There is a telling moment early in the documentary Oil Change, which chronicles the ongoing rebuilding of the Edmonton Oilers, that also says something about the challenges facing their provincial rivals, the Calgary Flames, in the months and years ahead.
It is only October, but a caller to the local Edmonton radio station expresses his frustration that - six games into the season - he hasn't seen more progress from this young and much-hyped team of Taylor Hall, Jordan Eberle and all the rest. Six games into a multi-year reconstruction of the organization's foundation and for some anyway, the bloom was already off the rose.
This, of course, represents the dilemma at the root of any NHL rebuild, large or small: They generally don't come equipped with a magic wand that the new general manager can wave and presto, undo all the sins of the recent past.
Whenever an organization makes a significant change at the top, as the Flames did this week, there is always that cathartic short-term adrenalin rush in the community - that better days are ahead and maybe even just around the corner. Then the snow falls the next morning again, and the actual work begins - of sloooooooowly changing a culture, a line-up, a development system; in short, of making all the other various and sundry adjustments needed before an organization can get back on the right track.
It is a slow and imprecise process and many times, requires a franchise to take one step backward in order to move two steps ahead. Too often, the transitional regime doesn't ever get the necessary time to effect real change - and pays the price because of the prevailing what-have-you-done-for-me-lately ethic that permeates professional sport (and isn't limited to just impatient radio audiences).
It can be a thankless job and requires someone to go into the undertaking with his eyes wide open - which is where the new interim Calgary general manager Jay Feaster finds himself now.
The Flames play the Oilers Saturday night in Edmonton, and it'll be the second game under Feaster's watch. This past week, the new man spent the first days of the post-Darryl Sutter era outlining his philosophy, which he insists will not involve going all scorched earth in the manner of the Oilers' reconstruction project. That, said Feaster, was not his "MO" and "not the history of the way I've managed."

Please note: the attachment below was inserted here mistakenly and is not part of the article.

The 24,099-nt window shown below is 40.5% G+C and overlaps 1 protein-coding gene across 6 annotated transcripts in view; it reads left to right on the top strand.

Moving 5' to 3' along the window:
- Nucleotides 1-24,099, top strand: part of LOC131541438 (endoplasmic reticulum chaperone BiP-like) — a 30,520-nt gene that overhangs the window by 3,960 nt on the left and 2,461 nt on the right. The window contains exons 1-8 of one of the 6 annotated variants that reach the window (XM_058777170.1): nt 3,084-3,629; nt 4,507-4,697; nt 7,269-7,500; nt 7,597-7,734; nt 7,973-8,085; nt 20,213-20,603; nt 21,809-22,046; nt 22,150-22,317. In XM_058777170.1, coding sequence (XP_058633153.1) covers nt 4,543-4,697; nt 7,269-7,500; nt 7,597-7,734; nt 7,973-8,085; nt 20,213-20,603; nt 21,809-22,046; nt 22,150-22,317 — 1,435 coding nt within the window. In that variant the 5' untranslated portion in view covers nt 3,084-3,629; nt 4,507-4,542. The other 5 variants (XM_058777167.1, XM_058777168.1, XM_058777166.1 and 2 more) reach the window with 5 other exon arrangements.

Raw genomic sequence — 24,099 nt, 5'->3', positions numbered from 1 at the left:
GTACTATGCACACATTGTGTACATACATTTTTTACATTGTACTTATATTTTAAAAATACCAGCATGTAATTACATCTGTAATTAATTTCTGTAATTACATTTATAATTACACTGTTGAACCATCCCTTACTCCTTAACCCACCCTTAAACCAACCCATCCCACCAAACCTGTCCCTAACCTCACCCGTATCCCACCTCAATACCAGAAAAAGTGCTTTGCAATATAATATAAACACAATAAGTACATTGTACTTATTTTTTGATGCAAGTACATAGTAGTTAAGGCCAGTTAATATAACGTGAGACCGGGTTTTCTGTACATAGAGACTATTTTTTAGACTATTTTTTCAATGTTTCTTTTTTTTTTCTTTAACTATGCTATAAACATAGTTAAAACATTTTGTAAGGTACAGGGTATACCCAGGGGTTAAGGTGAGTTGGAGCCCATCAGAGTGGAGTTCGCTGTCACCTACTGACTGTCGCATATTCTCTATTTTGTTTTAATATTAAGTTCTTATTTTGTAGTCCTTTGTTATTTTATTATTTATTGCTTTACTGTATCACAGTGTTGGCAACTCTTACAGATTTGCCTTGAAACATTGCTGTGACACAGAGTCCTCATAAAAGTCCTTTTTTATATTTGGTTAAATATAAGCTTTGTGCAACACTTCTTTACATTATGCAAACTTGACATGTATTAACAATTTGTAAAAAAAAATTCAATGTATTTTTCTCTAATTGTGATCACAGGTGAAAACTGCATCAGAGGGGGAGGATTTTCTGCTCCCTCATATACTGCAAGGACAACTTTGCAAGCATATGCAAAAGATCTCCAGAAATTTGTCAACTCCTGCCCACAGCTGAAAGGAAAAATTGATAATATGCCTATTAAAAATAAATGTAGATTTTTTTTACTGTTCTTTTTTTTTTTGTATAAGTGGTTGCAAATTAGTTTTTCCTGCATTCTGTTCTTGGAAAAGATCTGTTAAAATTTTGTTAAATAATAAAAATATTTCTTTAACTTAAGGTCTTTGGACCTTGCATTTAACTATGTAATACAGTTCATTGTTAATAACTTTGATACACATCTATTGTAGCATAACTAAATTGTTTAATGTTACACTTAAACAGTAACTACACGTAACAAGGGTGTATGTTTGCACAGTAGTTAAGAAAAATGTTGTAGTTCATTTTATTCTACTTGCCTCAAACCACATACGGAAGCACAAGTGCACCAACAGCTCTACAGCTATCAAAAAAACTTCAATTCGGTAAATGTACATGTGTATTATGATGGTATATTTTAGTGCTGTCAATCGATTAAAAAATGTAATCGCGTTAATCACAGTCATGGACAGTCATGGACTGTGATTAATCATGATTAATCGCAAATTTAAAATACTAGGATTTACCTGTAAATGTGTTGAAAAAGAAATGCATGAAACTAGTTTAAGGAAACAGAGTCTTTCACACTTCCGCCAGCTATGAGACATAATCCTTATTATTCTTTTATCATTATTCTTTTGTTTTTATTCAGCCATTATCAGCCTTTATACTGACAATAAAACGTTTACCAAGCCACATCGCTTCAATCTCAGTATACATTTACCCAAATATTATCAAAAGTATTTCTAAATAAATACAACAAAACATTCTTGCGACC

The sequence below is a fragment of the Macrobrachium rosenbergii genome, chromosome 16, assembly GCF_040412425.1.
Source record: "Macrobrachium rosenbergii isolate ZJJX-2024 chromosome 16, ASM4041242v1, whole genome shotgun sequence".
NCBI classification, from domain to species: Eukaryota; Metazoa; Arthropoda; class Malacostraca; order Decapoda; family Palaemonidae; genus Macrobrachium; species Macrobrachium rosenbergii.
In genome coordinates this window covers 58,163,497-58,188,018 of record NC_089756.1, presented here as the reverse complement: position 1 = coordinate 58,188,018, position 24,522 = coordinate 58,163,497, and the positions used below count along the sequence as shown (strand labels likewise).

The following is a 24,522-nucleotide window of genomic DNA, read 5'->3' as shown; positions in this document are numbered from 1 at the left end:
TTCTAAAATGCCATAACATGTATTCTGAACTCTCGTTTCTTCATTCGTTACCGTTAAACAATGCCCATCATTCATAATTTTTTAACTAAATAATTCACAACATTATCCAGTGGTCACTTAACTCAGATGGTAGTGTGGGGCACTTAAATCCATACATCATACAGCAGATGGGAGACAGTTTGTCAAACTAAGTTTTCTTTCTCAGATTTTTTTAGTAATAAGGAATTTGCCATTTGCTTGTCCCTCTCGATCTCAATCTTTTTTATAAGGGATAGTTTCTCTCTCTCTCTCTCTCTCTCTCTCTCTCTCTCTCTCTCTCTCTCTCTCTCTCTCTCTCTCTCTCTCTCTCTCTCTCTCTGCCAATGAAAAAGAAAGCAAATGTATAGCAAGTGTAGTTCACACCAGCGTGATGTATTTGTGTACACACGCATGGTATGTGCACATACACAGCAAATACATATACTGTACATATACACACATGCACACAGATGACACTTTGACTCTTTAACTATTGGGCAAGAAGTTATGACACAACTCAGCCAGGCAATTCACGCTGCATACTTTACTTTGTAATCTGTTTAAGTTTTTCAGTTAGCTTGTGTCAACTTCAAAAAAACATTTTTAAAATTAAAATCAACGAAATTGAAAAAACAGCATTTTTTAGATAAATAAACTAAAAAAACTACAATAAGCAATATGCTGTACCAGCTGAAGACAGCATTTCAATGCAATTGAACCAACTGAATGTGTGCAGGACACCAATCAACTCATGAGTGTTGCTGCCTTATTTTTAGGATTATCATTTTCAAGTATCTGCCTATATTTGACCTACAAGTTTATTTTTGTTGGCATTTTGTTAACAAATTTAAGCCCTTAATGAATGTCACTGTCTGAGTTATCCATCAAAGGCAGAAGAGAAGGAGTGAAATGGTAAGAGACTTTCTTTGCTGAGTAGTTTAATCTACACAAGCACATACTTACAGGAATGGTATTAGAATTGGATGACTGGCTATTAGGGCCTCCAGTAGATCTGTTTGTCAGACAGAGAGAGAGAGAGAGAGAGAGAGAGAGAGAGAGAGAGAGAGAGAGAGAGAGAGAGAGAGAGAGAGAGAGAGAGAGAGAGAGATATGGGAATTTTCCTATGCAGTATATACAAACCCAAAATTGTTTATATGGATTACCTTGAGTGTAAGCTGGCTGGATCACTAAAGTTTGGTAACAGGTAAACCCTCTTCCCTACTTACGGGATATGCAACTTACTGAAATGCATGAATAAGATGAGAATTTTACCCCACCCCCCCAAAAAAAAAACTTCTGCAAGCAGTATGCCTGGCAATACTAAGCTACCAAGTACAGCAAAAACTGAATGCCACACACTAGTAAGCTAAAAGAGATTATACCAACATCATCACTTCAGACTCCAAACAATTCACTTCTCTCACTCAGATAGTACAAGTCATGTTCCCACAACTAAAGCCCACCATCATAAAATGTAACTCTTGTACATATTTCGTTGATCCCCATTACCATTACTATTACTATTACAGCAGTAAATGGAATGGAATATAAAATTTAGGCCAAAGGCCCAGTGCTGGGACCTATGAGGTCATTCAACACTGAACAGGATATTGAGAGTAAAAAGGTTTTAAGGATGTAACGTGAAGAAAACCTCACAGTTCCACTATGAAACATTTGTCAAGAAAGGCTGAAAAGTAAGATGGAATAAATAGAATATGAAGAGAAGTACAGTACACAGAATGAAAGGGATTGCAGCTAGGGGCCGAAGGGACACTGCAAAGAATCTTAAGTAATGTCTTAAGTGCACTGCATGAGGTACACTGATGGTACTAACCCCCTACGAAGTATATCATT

His message was straightforward and clear and delivered in such a way so that there could be no misunderstanding: The Flames nucleus - consisting of right winger Jarome Iginla, goaltender Miikka Kiprusoff and a decent defence corps of Jay Bouwmeester, Robyn Regehr and Mark Giordano - will stay put for now.
Once Giordano's new contract kicks in next year, the quintet will collectively gobble up around $28-million in annual salary-cap charges, almost half of what a team can spend nowadays. It means that if Feaster plans to hang to all five long-term, his options for change are limited to excising all the peripheral players, also earning too much money, that aren't contributing to their salary levels.
Good luck making that happen.
In terms of what comes next in Calgary, usually a good indication of how someone will act in the future involves digging into their past behaviour - and Feaster's past involved a long and mostly successful run at the helm of the Tampa Bay Lightning. Indeed, Feaster faced a crisis - of a slightly different variety - coming out of the NHL lockout, which came immediately on the heels of the Lightning's 2004 Stanley Cup championship.
Feaster had a nice core in place - Martin St. Louis, Brad Richards, Vinnie Lecavalier plus goaltender Nikolai Khabibulin. Unhappily for the Lightning, they were the first victims of the hard salary cap that emerged from the 04-05 collective bargaining negotiations - a tight $39.5 million limit on spending that probably hit the Lightning harder than any other team.
With four star players to satisfy in negotiations, Feaster just couldn't shoehorn them all in.
In the end, Feaster made the decision to let Khabibulin leave; signed St. Louis at a fairly attractive hometown discount (considering he was coming off an MVP season); but overpaid to get Richards committed for five more years (a $7.8-million contract that expires following this season, making him a free agent again.
Tampa stayed competitive for the next two years (92 and 93-point seasons) until they got into an ownership jam and then the bottom fell out.
The new guys, Oren Koules and Len Barrie, were decidedly hands on - Lecavalier got essentially a lifetime contract extension for wildly inflated dollars, Dan Boyle was also signed and then jettisoned almost right away and things degenerated to the point where they were bad enough to draft Steven Stamkos as the first overall pick in 2008.
Feaster raised the Tampa example on his own this past week when asked about his managerial philosophy, noting: "We all build our teams differently and we do it for different reasons."
Interestingly, Feaster conceded that investing all his resources in the so-called 'Big 3' "wasn't necessarily what we believed in. It was the situation we found ourselves in.
"That's important. You have to go into any situation, look at it, evaluate it and then make your decisions."